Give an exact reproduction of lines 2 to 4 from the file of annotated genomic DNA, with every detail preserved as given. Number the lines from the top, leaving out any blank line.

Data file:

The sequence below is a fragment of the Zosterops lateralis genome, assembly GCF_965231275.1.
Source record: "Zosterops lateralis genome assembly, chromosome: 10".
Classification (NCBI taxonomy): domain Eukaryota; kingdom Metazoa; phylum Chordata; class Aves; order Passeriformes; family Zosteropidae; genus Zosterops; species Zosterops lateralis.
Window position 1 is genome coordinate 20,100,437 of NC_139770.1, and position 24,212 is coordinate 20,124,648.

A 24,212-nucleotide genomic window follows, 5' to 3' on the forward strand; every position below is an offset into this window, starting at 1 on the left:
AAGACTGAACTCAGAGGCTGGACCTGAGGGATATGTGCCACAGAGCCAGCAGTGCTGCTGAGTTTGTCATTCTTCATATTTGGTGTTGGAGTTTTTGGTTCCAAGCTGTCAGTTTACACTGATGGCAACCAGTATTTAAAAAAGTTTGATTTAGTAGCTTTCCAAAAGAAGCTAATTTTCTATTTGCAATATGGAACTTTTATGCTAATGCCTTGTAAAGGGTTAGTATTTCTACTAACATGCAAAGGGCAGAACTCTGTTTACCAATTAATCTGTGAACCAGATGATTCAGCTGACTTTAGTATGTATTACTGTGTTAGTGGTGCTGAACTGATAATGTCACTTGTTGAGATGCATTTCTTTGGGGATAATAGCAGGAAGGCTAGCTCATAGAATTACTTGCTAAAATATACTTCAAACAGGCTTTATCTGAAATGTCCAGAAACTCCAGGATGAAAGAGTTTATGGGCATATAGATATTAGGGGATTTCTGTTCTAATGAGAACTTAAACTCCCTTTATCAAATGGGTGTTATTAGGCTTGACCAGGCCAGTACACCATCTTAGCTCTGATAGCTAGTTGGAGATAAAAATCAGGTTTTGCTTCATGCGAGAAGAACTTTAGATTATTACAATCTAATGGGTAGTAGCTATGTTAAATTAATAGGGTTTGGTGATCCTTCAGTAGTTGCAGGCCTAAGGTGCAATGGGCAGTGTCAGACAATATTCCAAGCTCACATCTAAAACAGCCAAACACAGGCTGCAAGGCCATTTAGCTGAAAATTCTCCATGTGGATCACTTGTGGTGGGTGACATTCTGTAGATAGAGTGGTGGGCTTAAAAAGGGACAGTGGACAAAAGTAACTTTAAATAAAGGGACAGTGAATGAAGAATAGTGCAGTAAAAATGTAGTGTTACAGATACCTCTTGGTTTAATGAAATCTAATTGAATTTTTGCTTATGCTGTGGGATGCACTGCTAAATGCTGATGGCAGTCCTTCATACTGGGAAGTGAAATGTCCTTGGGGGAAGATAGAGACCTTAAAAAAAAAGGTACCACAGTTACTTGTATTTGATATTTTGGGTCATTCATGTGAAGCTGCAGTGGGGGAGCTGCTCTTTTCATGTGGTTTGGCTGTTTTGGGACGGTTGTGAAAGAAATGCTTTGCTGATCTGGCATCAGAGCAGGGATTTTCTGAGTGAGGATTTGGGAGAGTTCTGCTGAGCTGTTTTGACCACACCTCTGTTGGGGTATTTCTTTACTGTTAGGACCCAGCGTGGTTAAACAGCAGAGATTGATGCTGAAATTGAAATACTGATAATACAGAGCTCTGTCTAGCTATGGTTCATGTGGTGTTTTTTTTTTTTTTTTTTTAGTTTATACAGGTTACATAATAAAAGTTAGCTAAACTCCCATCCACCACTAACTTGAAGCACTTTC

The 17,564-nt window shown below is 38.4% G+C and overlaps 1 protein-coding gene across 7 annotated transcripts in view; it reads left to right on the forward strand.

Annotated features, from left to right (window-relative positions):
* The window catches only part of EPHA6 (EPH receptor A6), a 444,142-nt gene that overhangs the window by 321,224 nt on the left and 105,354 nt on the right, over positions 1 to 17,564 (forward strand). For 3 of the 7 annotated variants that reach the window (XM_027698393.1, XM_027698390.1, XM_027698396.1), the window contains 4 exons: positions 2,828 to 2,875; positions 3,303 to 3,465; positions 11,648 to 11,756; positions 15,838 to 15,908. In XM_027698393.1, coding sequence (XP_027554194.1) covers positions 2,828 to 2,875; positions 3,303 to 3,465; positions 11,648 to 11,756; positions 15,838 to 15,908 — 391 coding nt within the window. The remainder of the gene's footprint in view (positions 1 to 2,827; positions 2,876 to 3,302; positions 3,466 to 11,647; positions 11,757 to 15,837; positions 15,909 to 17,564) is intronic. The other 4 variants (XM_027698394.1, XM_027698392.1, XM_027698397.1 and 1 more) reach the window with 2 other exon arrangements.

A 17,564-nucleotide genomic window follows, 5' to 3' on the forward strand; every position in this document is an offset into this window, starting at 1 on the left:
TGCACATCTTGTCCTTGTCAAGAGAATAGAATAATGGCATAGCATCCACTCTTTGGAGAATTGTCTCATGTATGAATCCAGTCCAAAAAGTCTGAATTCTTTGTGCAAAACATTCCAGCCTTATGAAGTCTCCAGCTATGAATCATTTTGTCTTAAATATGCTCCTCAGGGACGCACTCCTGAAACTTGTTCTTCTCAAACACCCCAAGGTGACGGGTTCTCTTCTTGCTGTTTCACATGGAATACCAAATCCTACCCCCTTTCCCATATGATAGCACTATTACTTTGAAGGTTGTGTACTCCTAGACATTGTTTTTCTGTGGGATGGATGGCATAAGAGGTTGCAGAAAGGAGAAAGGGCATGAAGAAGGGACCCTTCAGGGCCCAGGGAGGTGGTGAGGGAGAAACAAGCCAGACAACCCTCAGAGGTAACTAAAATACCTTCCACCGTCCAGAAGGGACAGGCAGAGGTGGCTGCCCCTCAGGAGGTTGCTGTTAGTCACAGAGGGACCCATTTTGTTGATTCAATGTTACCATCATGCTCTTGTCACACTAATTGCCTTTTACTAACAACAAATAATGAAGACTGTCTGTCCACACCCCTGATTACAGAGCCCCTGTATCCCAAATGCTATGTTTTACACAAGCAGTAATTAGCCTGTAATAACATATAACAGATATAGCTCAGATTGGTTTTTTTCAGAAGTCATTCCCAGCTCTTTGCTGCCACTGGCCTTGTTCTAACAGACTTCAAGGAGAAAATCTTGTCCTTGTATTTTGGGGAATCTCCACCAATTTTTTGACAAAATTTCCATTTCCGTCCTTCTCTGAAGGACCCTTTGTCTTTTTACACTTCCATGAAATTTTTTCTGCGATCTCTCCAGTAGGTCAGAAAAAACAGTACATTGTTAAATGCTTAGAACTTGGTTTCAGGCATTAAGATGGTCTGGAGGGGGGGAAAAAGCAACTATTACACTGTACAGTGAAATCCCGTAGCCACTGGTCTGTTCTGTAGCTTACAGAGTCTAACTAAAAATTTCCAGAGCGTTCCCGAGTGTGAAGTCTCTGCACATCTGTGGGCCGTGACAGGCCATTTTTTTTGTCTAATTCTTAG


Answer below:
Source record: "Zosterops lateralis genome assembly, chromosome: 10".
Classification (NCBI taxonomy): domain Eukaryota; kingdom Metazoa; phylum Chordata; class Aves; order Passeriformes; family Zosteropidae; genus Zosterops; species Zosterops lateralis.
Window position 1 is genome coordinate 20,100,437 of NC_139770.1, and position 24,212 is coordinate 20,124,648.